Here’s the part that is different from most people who don’t have my means: I live in a luxury building that has an attended front desk. They sign for and bring up deliveries, send out and bring up the dry cleaning, arrange for maintenance down to burnt-out light bulbs. They’re an enormous help with luggage and wheelchairs, and they can help with more elaborate requests. The complex includes a hotel, and you can get room service sent to your apartment and other typical guest services. It’s come in handy when I’ve run out of toilet paper, I will say that.
I have a cleaning service. The same company sends me not-always-the-same people who wear the same logo-emblazoned polo shirt. My husband and I used to do all the cleaning ourselves but the extensive travel we did for work and the onset of disabilities started to result in a dirty home. I started the cleaning service at once a month. We’re up to twice a week now. They do the major housework like vacuuming, dusting, scrubbing, wet mopping. We wash our dishes and empty our trash and fold our laundry and so on. A big reason for why they come so often is to keep their workload light.
I try to treat these people “like reasonable beings, and making slight excuses for the shortcomings of human nature,” as Mrs Beeton suggested. I’m more apt to put it “with respect for their inherent worth and dignity.” I need their help and even if I’m paying for it, I think they deserve to feel that I’m grateful. I hope I succeed in being kind and generous with my servants. How are you with your servants?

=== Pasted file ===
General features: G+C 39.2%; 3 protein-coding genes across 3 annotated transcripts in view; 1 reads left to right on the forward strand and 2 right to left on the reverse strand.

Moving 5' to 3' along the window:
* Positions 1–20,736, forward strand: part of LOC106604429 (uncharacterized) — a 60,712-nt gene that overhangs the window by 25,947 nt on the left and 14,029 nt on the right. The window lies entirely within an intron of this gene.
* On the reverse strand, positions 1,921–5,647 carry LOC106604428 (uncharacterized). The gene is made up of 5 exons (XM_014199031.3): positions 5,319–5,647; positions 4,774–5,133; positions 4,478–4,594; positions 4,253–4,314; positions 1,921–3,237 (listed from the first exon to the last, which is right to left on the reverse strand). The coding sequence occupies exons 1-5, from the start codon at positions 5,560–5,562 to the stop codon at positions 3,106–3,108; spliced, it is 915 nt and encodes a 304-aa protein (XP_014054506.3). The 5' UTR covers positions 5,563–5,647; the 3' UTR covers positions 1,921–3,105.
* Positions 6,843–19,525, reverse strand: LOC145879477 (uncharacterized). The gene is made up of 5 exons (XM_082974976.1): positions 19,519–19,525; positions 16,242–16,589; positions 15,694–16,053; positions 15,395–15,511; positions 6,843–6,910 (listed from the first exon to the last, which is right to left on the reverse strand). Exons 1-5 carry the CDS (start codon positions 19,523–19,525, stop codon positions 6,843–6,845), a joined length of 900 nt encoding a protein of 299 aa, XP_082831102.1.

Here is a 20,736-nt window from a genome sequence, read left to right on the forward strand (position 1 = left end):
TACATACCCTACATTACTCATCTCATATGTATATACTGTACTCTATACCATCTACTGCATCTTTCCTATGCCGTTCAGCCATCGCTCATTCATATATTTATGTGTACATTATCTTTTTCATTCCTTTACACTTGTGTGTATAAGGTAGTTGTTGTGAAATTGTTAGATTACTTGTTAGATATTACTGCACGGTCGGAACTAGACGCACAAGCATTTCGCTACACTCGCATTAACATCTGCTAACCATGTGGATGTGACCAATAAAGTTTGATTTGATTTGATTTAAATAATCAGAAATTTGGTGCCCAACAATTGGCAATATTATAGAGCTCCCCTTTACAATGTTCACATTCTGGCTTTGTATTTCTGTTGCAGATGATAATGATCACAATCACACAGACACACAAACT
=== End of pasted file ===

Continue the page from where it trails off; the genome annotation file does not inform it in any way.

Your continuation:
You have servants.
I learned the word ‘doyenne’ by looking it up in my school dictionary when Nana’s obituary referred to her as a “cultural doyenne.” She was a busy woman, who served as a trustee of several schools and museums, was active in her church (late in life she became a Dame Commander of the Holy Sepulchre), and busy with philanthropy that was intricate at times. She kept up with or organized the charity galas that mattered to “society” and when my grandfather was alive, handled all his “social obligations.” And she was an engaged and loving mother and grandmother. In short, she was something like the archetypical mid-century executive’s spouse. To accomplish all that without domestic staff in her day would have been unthinkable, perhaps even impossible. Busy people have to delegate or they burn out.
I’m busy like my grandmother was. You probably are too. And to do all of what we have to get done in making our lives, we get help. Just as you order à la carte from a restaurant these days instead of expecting the standard table d’hôte of a bygone era, you’re taking advantage of other service tasks on an as-needed basis. For instance, domestic staff who prepare and serve meals are very uncommon these days, but restaurants are far more common and varied. To show you how Service is far more democratised, I came up with these comparisons of how the timeless need for a helping hand is filled:
|Early 20th Century Service
Live-in or Full Time
|Early 21st Century Service
On-Demand or Automated
|Chauffeur||Uber/cab driver, airport van, quick lube, car wash|
|Governess||Babysitter, SAT prep tutor, after-school childcare, school teacher, au pair|
|Groundskeeper||Pool service, lawn and tree service, plow service, dog walker, sprinkler system|
|Footman||Waiter, catering service, baggage attendant|
|Cook||Pizza delivery, 24-hour convenience store clerk, microwave foods|
|Butler||Events planner, wine educator, alarm system, voicemail|
|Horse trainer||Cable TV technician, after school dance program instructor, camp counselor|
Your servants are badly underpaid, not because you’re a cruel and demanding master, but because our society insulates you from direct responsibility for their welfare.
You do have servants. Some of them are badly underpaid, not because you’re a cruel and demanding master, but because the ways that our society has structured the service economy insulate you from direct responsibility for the welfare of your servants. It’s a safe bet that you notice when you’re out in the world how very easy it is to find overbearing masters not treating that help “like reasonable beings, and making slight excuses for the shortcomings of human nature.”